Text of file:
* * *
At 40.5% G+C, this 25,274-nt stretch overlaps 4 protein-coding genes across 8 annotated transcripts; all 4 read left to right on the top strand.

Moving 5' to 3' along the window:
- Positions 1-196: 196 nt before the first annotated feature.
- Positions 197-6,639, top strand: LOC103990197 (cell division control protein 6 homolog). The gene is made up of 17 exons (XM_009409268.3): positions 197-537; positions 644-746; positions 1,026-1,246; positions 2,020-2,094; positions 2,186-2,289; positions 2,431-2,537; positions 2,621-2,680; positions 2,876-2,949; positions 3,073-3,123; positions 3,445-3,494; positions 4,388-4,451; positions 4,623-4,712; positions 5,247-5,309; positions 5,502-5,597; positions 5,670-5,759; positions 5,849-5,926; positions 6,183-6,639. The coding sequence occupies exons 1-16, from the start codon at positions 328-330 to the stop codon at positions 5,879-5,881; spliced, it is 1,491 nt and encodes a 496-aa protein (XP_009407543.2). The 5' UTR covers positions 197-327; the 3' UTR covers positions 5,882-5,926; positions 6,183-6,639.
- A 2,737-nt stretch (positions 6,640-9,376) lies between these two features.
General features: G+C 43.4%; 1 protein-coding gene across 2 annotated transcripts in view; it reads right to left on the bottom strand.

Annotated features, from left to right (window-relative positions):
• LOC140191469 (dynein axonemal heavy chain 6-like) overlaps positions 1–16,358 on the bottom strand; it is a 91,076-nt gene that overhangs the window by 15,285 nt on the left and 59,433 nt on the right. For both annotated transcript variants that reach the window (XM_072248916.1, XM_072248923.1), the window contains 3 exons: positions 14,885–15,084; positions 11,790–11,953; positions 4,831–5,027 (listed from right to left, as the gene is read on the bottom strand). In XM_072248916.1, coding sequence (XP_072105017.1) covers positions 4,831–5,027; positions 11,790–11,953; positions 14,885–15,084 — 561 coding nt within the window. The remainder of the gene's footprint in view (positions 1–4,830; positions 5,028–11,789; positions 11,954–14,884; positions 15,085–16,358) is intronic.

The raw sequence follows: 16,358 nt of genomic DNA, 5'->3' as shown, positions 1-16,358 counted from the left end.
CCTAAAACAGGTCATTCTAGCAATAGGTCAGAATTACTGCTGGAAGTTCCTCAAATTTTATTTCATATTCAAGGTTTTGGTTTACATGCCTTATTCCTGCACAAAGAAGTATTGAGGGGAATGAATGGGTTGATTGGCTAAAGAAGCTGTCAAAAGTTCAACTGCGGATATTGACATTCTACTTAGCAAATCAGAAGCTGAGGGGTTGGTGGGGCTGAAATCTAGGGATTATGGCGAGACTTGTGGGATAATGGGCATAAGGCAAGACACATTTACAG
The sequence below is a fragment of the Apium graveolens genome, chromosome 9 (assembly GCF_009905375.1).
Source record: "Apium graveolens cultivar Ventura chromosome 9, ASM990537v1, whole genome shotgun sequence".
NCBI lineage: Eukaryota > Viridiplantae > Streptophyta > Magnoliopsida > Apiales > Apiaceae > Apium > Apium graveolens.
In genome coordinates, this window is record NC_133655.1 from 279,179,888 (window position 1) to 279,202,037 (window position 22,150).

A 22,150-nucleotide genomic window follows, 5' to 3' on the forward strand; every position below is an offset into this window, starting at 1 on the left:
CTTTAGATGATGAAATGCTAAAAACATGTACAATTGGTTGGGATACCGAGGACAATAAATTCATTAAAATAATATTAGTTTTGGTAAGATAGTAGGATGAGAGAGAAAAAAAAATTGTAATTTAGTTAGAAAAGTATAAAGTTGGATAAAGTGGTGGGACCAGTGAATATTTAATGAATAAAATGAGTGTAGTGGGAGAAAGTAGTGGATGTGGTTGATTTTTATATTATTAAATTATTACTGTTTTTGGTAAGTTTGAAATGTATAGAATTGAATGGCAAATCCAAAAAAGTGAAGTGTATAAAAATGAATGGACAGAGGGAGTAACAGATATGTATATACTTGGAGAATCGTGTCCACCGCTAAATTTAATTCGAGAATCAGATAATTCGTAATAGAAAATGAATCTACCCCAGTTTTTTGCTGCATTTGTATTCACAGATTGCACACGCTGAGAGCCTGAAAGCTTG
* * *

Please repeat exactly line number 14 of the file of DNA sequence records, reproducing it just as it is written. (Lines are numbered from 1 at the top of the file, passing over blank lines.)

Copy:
In genome coordinates, this window is record NC_133655.1 from 279,179,888 (window position 1) to 279,202,037 (window position 22,150).